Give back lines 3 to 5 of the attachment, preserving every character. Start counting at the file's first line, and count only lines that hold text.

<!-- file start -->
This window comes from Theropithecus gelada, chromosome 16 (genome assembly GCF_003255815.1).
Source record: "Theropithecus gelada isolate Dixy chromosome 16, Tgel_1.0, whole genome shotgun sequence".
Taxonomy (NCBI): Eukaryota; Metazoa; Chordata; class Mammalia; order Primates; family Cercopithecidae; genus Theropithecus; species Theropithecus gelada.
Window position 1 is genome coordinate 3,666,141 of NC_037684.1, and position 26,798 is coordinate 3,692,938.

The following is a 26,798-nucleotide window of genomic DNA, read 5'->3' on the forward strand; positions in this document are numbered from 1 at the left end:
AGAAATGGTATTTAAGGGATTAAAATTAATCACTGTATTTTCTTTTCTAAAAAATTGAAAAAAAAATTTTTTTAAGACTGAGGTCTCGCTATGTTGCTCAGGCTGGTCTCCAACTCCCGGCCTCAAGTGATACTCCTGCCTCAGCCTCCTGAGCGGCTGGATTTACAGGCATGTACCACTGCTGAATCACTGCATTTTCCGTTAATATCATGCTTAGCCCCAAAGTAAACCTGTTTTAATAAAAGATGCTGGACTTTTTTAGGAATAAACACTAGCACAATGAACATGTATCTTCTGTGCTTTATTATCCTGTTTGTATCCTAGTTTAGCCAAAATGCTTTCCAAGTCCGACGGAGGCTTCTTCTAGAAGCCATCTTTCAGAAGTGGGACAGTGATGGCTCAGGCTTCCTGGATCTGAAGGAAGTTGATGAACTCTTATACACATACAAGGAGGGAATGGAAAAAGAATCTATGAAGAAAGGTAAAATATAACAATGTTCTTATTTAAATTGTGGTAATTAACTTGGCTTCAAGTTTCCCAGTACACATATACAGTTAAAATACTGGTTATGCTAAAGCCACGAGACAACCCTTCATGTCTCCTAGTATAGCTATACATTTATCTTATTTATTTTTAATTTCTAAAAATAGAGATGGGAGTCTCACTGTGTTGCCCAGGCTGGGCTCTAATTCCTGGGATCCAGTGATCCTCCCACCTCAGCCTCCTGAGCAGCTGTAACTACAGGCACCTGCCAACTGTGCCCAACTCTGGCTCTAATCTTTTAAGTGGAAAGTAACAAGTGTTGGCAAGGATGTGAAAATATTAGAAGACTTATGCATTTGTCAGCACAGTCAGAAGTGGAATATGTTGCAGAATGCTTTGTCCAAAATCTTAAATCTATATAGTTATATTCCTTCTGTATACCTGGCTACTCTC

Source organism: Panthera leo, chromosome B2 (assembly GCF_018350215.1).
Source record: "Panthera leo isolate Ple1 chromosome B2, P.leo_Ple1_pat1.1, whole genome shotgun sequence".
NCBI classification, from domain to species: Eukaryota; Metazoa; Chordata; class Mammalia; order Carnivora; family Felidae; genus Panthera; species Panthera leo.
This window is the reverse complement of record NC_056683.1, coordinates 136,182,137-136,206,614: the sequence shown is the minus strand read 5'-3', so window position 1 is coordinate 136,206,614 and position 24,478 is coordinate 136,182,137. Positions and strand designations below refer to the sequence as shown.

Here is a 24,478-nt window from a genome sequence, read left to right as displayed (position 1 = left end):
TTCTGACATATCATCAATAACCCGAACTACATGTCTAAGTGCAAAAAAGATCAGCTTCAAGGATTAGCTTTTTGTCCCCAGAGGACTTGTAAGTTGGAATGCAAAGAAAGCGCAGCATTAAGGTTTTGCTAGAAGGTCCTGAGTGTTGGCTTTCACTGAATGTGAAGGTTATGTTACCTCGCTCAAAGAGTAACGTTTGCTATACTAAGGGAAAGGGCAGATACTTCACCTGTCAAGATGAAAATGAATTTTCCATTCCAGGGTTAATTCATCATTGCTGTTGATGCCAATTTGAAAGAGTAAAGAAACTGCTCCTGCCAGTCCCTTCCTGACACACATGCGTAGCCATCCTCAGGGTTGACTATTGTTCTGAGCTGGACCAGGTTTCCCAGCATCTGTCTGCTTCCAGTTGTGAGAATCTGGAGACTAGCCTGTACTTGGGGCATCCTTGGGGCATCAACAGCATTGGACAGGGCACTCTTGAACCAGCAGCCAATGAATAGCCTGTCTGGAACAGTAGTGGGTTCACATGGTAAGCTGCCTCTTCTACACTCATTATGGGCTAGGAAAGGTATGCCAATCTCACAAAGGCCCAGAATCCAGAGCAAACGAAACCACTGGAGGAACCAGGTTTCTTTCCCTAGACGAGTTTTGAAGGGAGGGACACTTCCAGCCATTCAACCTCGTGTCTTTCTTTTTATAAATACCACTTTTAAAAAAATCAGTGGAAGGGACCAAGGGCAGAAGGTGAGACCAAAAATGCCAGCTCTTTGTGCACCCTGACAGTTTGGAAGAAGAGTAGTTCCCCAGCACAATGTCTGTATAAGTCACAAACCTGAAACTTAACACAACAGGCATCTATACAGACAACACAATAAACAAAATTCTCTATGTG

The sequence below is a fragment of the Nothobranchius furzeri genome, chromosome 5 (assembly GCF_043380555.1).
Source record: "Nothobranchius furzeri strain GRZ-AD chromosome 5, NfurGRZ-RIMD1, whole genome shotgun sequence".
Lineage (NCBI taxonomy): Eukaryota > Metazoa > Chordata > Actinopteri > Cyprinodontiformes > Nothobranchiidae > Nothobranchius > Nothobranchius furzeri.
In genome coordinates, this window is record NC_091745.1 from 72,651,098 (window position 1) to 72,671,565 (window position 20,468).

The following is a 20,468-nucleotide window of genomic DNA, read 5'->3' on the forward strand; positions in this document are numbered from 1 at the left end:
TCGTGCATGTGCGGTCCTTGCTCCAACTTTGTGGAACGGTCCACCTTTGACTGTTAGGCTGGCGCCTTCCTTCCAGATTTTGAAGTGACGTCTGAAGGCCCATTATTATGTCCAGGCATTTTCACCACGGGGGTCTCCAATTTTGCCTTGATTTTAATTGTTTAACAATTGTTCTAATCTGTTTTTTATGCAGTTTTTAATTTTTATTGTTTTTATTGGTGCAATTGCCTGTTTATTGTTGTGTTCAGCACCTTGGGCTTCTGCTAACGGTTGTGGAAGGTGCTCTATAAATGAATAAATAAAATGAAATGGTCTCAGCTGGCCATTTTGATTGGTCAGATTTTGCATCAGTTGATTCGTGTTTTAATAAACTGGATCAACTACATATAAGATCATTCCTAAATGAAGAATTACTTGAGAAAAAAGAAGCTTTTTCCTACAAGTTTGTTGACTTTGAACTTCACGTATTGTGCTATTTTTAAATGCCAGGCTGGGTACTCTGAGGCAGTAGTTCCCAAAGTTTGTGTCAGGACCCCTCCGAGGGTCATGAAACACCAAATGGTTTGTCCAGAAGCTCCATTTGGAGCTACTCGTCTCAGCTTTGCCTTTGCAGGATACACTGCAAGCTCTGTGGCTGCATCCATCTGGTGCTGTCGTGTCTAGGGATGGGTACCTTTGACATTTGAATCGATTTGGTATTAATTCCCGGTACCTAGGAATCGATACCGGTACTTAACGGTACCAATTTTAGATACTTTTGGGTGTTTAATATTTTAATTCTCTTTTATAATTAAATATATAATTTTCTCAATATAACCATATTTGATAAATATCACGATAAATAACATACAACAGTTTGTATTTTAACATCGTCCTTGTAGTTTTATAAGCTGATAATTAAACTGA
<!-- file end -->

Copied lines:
Taxonomy (NCBI): Eukaryota; Metazoa; Chordata; class Mammalia; order Primates; family Cercopithecidae; genus Theropithecus; species Theropithecus gelada.
Window position 1 is genome coordinate 3,666,141 of NC_037684.1, and position 26,798 is coordinate 3,692,938.

The following is a 26,798-nucleotide window of genomic DNA, read 5'->3' on the forward strand; positions in this document are numbered from 1 at the left end: